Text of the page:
Okay–I’m past most of those milestones, back into the semester, and here I am. Ready (?) to go for a new academic year. So I pick up in a random place, dictated by this mornings paper.
Our local paper (The Seattle Times) has its own slender magazine. This morning it features this story about “the good divorce.” (If you can get to the pictures on-line there are some nice ones.)I know that there are all sorts of questions about whether any divorce can be good, but that’s not the direction I want to go here.
Instead, I want to look at the family that is at the heart of the story and use that think about how law interacts with social reality. (I am choosing to say “family” rather than “families” and that, no doubt, could be another point of discussion.)
Sebastian Wynn, now six-and-a-half, is at the center of this family. His mother is Kristin Little. His father is Stefan Wynn. They live in different households. Then there’s Tamra Nisly (his dad’s partner) and Keith Hill (his mom’s partner). And finally there’s Soren Rose Wynn, his infant half-sister. Soren is the daughter of Stefan and Tamra.
The connections to Sebastian in the above paragraph are all correct genetically. (Or at least, I hope they are. I do make mistakes so let me know if you think I’ve made one here.) That is to say Kristin and Stefan are Sebastian’s genetic parents and Soren is his genetic-half sister. From a genetic point of view, Tamra and Keith are totally unrelated to Sebastian.
But I suspect (though I do not know–because this isn’t the point of the story and so it isn’t discussed) that the social/psychological world Sebastian inhabits isn’t quite do cut-and-dried. In particular, I would guess that Tamra and Keith aren’t totally unrelated and that Soren may be (in a social sense) a sister rather than a half-sister.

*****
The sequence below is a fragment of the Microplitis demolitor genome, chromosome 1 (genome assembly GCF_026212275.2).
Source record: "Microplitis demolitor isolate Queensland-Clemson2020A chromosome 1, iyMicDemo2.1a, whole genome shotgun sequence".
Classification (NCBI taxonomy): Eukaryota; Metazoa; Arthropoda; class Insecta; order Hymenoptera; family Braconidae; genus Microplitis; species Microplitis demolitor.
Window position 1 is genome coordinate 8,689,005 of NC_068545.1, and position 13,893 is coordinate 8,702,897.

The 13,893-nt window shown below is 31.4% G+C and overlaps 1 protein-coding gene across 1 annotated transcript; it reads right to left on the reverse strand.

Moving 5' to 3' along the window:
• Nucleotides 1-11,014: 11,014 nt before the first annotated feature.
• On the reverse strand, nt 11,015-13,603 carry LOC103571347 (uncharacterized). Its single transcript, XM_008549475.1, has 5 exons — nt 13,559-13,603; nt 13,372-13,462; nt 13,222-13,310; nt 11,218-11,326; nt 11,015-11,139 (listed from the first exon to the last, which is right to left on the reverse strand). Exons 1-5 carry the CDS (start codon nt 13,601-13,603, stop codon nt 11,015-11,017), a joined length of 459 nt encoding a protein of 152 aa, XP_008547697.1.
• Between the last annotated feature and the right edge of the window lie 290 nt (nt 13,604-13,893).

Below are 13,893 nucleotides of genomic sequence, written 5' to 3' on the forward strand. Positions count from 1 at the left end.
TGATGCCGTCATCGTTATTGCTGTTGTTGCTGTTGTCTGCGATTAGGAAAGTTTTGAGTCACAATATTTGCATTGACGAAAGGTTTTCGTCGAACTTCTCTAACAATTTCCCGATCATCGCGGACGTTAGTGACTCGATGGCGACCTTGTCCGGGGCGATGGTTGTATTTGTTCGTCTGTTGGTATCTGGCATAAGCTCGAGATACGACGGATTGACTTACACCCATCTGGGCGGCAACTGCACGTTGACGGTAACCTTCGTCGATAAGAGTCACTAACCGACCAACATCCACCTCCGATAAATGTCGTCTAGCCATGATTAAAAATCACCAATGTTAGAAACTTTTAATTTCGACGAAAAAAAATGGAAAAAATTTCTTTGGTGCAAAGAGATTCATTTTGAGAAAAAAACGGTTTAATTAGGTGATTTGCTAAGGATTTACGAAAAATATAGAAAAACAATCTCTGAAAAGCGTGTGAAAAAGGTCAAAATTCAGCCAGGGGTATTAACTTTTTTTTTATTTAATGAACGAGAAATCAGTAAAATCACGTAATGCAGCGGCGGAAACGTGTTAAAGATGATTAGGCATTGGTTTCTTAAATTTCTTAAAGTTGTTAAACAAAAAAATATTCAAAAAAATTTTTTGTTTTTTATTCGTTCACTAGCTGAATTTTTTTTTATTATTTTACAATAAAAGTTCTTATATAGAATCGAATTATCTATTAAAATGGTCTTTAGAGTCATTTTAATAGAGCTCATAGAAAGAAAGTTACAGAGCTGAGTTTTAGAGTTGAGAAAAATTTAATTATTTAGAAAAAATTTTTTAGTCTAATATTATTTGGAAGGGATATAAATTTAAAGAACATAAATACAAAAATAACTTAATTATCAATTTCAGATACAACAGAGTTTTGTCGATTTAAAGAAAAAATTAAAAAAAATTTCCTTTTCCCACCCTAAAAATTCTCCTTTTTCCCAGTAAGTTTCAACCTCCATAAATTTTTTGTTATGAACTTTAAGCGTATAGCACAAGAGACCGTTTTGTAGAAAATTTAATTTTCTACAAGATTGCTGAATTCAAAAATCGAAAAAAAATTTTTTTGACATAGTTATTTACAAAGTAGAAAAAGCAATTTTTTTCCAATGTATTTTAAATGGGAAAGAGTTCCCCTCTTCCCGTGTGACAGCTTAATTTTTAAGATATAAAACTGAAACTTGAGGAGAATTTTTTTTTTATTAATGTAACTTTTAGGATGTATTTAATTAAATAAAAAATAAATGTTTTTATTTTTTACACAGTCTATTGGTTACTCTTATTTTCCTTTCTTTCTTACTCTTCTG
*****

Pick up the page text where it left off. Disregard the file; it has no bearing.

Now what about law? I can take a guess at how the law sees this family. Kristin and Stefan are legal parents. Tamra and Keith are not. Indeed, they may not even be step-parents (legally speaking) because 1) it isn’t clear to me that the relationships with the parents are marriage and 2) I don’t know if unmarried partners are recognized as step-parents. (Just realizing that I should know this, but I don’t.) I think it is quite possible that in the eyes of the law, Tamra and Keith are legal strangers. Even if they are legal step-parents (a rather elusive category) their continued connections to Sebastian depend on their continued connections to the legal parents.
I wonder if this is as it should be. If Sebastian has significant social/psychological relationships with Tamra and Keith than perhaps we ought to have a way to protect those relationships. And protection often comes from some kind of legal recognition. So, for example, if something terrible happened to Kristin and/or Stefan, do the relationships with Tamra and Keith also vanish? Should they? It might be (remember, I do not claim to know) that Sebastian has a relationship to Keith such that if something happened to Kristin, Keith would be an important source of strength and support.
Now given what we can tell of this family from this article, it looks there’s every reason to hope for the best under whatever circumstances come along. These ar people who are willing to make substantial personal sacrifices to do what is right for Sebastian. So the point I want to make isn’t about these people, this family, but about the law more generally.
As currently constructed, family law draws sharp lines between those who are legal family and those who are not. It often uses simple tools to do so–genetics in some instances, marriage in other. There are good reasons for this–it is easy to use simple tools accurately. But the lives people actually live–the lives children actually live–are not simple and are often not constructed with such sharp dividing lines.
This leaves us with a choice–do we construct a legal system that favors the sharp, clear, simple rule or do we construct one that allows for the messiness of family life? (I was going to say “modern family life” but sometimes I wonder if modern family life is that much messier than whatever came before it.)
There are costs associated with having messy family law. It takes more time and effort to examine the messiness, and so costs more in terms of both time and money. It may be more subject to bias and variation judge to judge. Outcomes are less certain, so people cannot count on them. And I’m sure I could go on.
All those costs really have to be balanced against one principle benefit: The law will better account for the lived-reality of children’s lives. And for me, this is worth it.